The summer is nearly over, but there’s still time to spend with your kids before the hoopla of the new school year starts up. Even if you didn’t get to go away this year, there are plenty of opportunities to visit area attractions or revisit some family favorites.
If you’re planning to take some day trips to the local children’s museum, zoo, aquarium or nature preserve, it helps to get your bearings before heading out. Experts from top attractions across the country share their tips for maximizing your visit with young children without going overboard.
If you have a toddler or preschooler, a children’s museum is the perfect place to explore his or her surroundings in a safe, educational setting. Jeri Robinson, vice president of early childhood initiatives at the Boston Children’s Museum, credits these types of places for offering a wide variety of age-appropriate activities. “Parents often say that they didn’t know that their child even liked something…it’s a way to see your kids in a completely different light,” she says. Plus, children’s museums provide “the opportunity to see kids of similar ages from different backgrounds, all playing together,” she adds.
At first glance, parents may be inclined to let their kids take advantage of all the museum has to offer in one full swoop, but Robinson advises otherwise to avoid museum fatigue. “Don’t feel you have to do it all; identify two or three things that your child really wants to do and take breaks,” she offers. For younger children, try to steer clear of activities that may be too advanced—and can become frustrating.
It also pays to know your child’s temperament and to honor that. “Sometimes watching something can be enough for a particular visit,” notes Robinson. “Observing is an activity, too. Kids are developing their own confidence, respect for others and their own learning style.”
Where the Wild Things Are
Zoos are a perennial family favorite for kids of all of ages, but in today’s increasingly digital world, they hold even greater value. “As we have become a more technological society, research shows that children have become more disconnected from nature,” says Michelle Kolar, vice president of education for Zoo Atlanta. “Nature-based places such as zoos can begin to create a child’s connection to the natural world for a fun, engaging experience.”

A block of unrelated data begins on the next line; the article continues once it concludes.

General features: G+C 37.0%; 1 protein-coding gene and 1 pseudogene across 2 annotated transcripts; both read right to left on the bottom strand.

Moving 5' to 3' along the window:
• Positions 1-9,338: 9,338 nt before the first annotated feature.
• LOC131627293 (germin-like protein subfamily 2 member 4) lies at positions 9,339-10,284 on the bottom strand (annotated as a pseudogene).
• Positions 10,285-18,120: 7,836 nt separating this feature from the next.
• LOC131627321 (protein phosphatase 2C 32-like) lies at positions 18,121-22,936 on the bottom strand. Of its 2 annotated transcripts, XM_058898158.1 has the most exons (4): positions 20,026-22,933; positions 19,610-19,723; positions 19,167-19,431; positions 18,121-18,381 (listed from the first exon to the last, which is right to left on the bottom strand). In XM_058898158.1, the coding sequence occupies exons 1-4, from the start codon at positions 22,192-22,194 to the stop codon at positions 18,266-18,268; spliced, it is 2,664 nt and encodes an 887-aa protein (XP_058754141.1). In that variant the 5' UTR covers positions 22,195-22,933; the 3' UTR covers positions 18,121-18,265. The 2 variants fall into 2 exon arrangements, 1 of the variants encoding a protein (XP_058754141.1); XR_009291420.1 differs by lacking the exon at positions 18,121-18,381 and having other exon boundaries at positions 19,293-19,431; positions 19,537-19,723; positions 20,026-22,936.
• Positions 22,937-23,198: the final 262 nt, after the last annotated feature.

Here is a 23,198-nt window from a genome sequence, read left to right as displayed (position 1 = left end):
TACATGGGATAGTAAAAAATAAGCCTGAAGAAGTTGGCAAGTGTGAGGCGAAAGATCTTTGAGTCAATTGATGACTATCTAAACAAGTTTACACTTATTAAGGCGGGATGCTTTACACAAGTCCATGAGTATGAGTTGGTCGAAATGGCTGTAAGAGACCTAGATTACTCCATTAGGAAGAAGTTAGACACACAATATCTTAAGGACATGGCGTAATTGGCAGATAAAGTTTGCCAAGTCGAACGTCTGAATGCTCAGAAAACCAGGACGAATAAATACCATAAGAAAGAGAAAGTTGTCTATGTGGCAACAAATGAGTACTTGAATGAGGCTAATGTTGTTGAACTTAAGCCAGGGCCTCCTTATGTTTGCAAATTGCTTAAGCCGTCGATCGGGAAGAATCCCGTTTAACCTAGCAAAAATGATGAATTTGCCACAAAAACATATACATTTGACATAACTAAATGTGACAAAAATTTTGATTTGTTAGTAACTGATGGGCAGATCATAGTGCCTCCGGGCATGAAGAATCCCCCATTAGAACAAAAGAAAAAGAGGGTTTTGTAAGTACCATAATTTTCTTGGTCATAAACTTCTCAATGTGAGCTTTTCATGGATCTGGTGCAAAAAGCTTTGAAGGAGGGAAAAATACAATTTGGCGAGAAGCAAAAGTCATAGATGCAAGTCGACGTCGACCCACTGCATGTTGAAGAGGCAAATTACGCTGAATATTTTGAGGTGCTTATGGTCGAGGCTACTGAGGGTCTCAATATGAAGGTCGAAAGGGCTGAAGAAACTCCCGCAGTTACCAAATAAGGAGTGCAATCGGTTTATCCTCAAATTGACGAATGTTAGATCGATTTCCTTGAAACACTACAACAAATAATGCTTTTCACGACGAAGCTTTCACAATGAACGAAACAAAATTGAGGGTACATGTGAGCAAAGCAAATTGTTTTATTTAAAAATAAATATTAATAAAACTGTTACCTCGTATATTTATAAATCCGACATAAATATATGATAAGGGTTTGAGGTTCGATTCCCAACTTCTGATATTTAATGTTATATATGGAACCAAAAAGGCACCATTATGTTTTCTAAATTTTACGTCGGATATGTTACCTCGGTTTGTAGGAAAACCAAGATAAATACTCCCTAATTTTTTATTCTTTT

Not reserved just for seeing animals, zoos offer kids a place to socialize in specifically designated kids’ zones and playgrounds and to bond via parent and me-type programs. Learning about animals and their natural habitats can begin as early as age 1, through sights, sounds and smells, which extends well into the preschool years. “Harnessing all the senses (kinesthetic, visual, smell and auditory), young explorers at 3 or 4 years of age can practice communication by describing what they are sensing to their parents,” she notes.
Before heading out to zoo with young children, check out the zoo’s website to see which animals live there, so you can create a plan for definite pit stops. Starting with the animals you most want to see is best for young kids that tire easily. “A little research can also lead you to discover a ‘must-try’ experience that you didn’t know about, such as a ropes course or animal encounter,” adds Kolar. And while you’re on the grounds, check in with staff and volunteers that can give you the insiders’ guide by answering your questions and educating you on the latest goings on.